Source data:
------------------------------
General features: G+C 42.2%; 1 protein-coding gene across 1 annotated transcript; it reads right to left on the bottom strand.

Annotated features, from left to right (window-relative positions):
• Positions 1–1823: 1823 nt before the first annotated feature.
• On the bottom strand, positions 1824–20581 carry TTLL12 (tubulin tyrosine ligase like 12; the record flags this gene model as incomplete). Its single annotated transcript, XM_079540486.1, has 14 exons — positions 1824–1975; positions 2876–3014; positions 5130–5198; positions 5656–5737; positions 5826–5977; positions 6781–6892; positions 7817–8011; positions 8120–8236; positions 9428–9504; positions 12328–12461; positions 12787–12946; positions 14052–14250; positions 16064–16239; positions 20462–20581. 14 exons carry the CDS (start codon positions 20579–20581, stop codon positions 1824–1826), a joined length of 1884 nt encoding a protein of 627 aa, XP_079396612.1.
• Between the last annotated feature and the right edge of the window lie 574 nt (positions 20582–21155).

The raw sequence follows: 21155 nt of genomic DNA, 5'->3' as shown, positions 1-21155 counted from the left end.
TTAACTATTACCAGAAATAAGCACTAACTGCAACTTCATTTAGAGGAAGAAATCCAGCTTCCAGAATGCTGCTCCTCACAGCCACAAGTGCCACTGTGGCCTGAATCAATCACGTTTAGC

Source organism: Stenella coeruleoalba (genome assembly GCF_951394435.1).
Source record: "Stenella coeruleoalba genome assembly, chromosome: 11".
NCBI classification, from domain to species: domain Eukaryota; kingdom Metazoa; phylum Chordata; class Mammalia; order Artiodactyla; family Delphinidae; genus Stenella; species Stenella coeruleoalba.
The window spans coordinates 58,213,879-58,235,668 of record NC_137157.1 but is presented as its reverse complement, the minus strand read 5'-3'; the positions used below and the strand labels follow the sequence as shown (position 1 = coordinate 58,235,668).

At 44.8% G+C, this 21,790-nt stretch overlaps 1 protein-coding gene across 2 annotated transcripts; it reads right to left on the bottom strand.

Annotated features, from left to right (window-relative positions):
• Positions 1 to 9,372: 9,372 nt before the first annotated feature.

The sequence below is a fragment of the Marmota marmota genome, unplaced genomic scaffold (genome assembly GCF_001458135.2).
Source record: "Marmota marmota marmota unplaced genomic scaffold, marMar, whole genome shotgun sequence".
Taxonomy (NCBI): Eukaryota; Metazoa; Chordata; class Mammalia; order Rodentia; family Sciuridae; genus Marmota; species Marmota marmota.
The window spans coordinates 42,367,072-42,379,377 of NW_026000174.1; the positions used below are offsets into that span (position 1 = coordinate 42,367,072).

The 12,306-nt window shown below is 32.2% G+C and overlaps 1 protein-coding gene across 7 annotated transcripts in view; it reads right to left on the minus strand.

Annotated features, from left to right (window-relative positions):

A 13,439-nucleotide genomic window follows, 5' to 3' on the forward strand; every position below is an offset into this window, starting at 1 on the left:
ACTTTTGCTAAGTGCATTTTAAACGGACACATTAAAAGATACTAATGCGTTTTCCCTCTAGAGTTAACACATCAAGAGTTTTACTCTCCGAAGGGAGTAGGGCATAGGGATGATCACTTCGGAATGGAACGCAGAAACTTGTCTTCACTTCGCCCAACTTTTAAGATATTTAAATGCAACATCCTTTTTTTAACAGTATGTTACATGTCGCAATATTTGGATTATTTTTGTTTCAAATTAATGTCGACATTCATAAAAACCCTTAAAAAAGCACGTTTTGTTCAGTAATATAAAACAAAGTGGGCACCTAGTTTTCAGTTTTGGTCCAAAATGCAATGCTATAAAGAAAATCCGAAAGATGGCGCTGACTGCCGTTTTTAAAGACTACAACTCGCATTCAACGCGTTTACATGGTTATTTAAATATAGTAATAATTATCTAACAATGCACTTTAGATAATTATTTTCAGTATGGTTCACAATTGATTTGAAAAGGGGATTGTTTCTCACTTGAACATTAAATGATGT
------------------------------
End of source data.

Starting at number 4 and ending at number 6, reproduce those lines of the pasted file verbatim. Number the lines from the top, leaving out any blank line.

• On the bottom strand, positions 1824–20581 carry TTLL12 (tubulin tyrosine ligase like 12; the record flags this gene model as incomplete). Its single annotated transcript, XM_079540486.1, has 14 exons — positions 1824–1975; positions 2876–3014; positions 5130–5198; positions 5656–5737; positions 5826–5977; positions 6781–6892; positions 7817–8011; positions 8120–8236; positions 9428–9504; positions 12328–12461; positions 12787–12946; positions 14052–14250; positions 16064–16239; positions 20462–20581. 14 exons carry the CDS (start codon positions 20579–20581, stop codon positions 1824–1826), a joined length of 1884 nt encoding a protein of 627 aa, XP_079396612.1.
• Between the last annotated feature and the right edge of the window lie 574 nt (positions 20582–21155).

The raw sequence follows: 21155 nt of genomic DNA, 5'->3' as shown, positions 1-21155 counted from the left end.